News Literacy Project to launch professional development for teachers nationwide

Updates


The News Literacy Project is launching a series of online professional development workshops for teachers nationwide who are interested in introducing news literacy into their classrooms. The first workshop lesson will be Nov. 12.

The series, Teaching News Literacy, is part of NLP’s new fee-for-service program that includes its classroom and after-school programs, as well as in-person professional development, in the project’s major markets of New York City, Chicago and the Washington, D.C., region.

Prices for both online and in-person professional development are modest and provide educators with a foundational understanding of this vital 21st-century subject area. Workshop participants will also receive guidance on a collection of free tools and resources that will help them immediately begin incorporating news literacy in their classrooms.

The online series will begin Nov. 12 with an overview of news literacy. Each lesson will be one hour long and will be led by Peter Adams, NLP’s senior vice president for educational programs, and other experienced NLP trainers.

The other online lessons will be:

  • Dec. 10, 2014:   “Exploring Bias”
  • Jan. 14, 2015:    “News Literacy and Civic Engagement”
  • Feb, 18, 2015:    “21st-century Trends, Tools and Skills”

Educators can register here for the entire series for $95 or for individual sessions for $30 each.

Schools in New York City, Chicago and the Washington, D.C., region that are interested in bringing NLP trainers to their school for customized, in-person professional development training can inquire here. In-person training includes a comprehensive 90-minute overview of news literacy and three topic-specific sessions, chosen from the list below:

  • “News Literacy and Civic Engagement” – Explore the role of news and information in today’s civic life.
  • “News Analysis” – Learn about key concepts of news literacy and how students can use them to evaluate the credibility of information.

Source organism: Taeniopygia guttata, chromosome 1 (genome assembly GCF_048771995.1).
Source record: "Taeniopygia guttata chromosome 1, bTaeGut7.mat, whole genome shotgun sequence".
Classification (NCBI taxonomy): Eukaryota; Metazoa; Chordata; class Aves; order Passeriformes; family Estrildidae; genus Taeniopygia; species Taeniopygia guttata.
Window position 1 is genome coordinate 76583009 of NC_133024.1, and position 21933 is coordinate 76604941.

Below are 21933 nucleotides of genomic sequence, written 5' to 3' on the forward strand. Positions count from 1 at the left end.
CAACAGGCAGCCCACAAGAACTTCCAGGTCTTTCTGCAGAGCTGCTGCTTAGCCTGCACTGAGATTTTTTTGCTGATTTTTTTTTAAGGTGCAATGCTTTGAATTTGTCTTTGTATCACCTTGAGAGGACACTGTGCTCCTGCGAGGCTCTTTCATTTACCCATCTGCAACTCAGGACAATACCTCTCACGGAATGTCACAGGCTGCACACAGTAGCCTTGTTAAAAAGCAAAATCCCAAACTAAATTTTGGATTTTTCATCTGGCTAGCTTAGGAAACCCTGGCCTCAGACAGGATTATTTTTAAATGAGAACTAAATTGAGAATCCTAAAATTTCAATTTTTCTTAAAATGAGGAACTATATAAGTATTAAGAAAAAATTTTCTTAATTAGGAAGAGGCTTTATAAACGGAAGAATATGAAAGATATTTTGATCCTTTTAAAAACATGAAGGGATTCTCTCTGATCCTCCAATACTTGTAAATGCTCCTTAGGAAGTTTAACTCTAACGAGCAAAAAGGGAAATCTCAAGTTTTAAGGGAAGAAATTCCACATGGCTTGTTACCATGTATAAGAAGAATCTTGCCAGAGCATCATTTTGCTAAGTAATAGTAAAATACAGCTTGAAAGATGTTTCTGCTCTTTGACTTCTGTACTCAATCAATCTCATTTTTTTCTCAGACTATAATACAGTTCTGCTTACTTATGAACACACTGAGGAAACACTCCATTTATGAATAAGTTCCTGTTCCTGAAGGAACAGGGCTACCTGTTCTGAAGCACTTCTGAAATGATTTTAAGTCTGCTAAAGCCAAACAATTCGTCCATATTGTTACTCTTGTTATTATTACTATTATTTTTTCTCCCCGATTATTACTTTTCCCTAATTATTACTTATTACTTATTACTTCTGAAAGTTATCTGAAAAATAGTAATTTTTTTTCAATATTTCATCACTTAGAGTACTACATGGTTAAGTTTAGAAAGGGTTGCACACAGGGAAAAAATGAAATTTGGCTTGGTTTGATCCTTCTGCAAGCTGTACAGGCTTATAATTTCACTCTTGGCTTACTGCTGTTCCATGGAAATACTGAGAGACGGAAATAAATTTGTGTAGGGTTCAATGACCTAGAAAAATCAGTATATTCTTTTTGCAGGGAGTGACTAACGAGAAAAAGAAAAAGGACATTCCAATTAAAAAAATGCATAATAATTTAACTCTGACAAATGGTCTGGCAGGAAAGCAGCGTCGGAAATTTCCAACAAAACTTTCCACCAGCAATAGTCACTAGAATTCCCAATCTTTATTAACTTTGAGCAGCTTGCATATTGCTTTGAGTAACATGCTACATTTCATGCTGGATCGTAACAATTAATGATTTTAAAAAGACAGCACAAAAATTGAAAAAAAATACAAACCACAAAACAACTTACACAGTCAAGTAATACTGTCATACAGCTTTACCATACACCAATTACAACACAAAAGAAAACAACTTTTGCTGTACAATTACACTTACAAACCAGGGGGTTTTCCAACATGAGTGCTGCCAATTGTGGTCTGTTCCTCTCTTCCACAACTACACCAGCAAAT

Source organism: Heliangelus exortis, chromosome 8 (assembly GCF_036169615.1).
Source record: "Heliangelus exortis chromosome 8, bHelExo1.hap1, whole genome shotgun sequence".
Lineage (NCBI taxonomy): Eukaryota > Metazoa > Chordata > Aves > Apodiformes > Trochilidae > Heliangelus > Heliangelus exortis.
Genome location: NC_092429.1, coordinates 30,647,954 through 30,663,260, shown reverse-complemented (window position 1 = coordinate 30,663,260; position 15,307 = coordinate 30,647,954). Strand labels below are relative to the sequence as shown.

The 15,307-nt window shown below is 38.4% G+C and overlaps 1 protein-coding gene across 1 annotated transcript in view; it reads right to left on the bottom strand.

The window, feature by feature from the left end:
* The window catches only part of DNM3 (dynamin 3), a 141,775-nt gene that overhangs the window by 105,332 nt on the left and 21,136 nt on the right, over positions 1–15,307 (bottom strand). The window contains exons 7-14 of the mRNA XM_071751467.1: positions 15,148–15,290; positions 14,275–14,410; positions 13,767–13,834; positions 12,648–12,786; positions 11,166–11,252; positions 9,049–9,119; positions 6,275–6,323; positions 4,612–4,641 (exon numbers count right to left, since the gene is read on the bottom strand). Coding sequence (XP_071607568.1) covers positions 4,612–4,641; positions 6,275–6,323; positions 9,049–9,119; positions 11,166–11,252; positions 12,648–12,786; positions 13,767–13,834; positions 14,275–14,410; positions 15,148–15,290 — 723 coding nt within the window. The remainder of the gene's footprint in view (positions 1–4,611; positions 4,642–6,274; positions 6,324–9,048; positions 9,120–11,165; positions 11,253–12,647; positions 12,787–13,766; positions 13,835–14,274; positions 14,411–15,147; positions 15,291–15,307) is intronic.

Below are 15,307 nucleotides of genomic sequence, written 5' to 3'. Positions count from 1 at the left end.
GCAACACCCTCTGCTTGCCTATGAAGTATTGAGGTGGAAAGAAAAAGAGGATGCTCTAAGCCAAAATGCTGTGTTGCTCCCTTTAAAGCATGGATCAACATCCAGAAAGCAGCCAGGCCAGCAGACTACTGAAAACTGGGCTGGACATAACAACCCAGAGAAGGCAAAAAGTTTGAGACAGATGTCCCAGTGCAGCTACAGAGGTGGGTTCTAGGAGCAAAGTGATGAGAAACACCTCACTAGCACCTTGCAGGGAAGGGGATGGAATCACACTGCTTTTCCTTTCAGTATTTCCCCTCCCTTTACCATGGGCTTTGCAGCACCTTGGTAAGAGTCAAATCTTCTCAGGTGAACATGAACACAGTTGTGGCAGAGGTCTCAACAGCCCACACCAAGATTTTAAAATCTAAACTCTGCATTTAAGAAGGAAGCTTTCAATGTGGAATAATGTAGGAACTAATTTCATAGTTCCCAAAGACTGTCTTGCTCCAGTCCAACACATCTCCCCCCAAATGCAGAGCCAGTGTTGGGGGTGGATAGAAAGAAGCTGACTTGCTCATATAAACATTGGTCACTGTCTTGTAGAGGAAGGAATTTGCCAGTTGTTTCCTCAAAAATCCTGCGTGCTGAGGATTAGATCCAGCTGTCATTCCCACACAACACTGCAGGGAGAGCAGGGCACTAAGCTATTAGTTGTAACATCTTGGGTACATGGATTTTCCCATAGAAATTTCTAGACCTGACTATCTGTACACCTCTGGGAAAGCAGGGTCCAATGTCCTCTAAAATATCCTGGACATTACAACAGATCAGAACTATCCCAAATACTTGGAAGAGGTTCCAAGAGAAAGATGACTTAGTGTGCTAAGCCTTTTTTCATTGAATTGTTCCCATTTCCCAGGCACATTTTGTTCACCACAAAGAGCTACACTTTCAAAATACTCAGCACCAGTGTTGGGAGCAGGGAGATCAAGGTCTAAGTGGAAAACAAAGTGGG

• “21st-Century Information Trends” – A summary of current trends and tools in today’s digital media. landscape with tips on how to help students be smarter, more savvy consumers of information.
  • “The First Amendment” – Learn how to use historic case studies of investigative journalism to teach students about the First Amendment and the watchdog role of the press.
  • “Exploring Bias” – Understand the journalistic ideal of neutrality and explore different types of bias to enable participants to structure their own learning experiences to help students develop their understanding of this complex topic.
  • “PBL Approaches to News Literacy” – Use project-based learning principles to help guide news literacy education.
  • “Fact-Checking” – Review tools and platforms to support fact-checking activities.
  • “Integration and Inter-Disciplinary Strategies” – Discover best practices for integrating news literacy learning in a semester or school year across various subject areas.
  • “Creation Session” – Develop original news literacy lessons with guidance and direction from NLP staff.
  • “Student Journalism and Media-Making” – Empower teachers to help students apply news literacy learning by creating their own projects.

For further information, or to register, contact Nell Lennon at nelllennon@thenewsliteracyproject.org.

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